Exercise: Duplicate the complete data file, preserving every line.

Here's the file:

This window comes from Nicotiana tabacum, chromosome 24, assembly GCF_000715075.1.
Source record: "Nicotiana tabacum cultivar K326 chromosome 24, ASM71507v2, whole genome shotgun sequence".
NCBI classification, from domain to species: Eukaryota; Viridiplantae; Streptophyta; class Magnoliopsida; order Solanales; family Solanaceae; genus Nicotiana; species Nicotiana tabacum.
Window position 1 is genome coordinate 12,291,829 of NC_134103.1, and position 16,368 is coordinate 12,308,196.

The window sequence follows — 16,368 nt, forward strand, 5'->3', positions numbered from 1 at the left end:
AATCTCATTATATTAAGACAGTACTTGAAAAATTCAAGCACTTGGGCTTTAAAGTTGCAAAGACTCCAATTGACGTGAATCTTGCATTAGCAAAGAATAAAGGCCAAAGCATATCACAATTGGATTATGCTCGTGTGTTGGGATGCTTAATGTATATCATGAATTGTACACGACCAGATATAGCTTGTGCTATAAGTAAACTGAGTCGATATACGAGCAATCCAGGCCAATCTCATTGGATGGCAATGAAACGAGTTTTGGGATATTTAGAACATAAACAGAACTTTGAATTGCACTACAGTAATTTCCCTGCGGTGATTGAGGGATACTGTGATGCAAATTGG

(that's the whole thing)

This window comes from Nicotiana tabacum, chromosome 24, assembly GCF_000715075.1.
Source record: "Nicotiana tabacum cultivar K326 chromosome 24, ASM71507v2, whole genome shotgun sequence".
NCBI classification, from domain to species: Eukaryota; Viridiplantae; Streptophyta; class Magnoliopsida; order Solanales; family Solanaceae; genus Nicotiana; species Nicotiana tabacum.
Window position 1 is genome coordinate 12,291,829 of NC_134103.1, and position 16,368 is coordinate 12,308,196.

The window sequence follows — 16,368 nt, forward strand, 5'->3', positions numbered from 1 at the left end:
AATCTCATTATATTAAGACAGTACTTGAAAAATTCAAGCACTTGGGCTTTAAAGTTGCAAAGACTCCAATTGACGTGAATCTTGCATTAGCAAAGAATAAAGGCCAAAGCATATCACAATTGGATTATGCTCGTGTGTTGGGATGCTTAATGTATATCATGAATTGTACACGACCAGATATAGCTTGTGCTATAAGTAAACTGAGTCGATATACGAGCAATCCAGGCCAATCTCATTGGATGGCAATGAAACGAGTTTTGGGATATTTAGAACATAAACAGAACTTTGAATTGCACTACAGTAATTTCCCTGCGGTGATTGAGGGATACTGTGATGCAAATTGG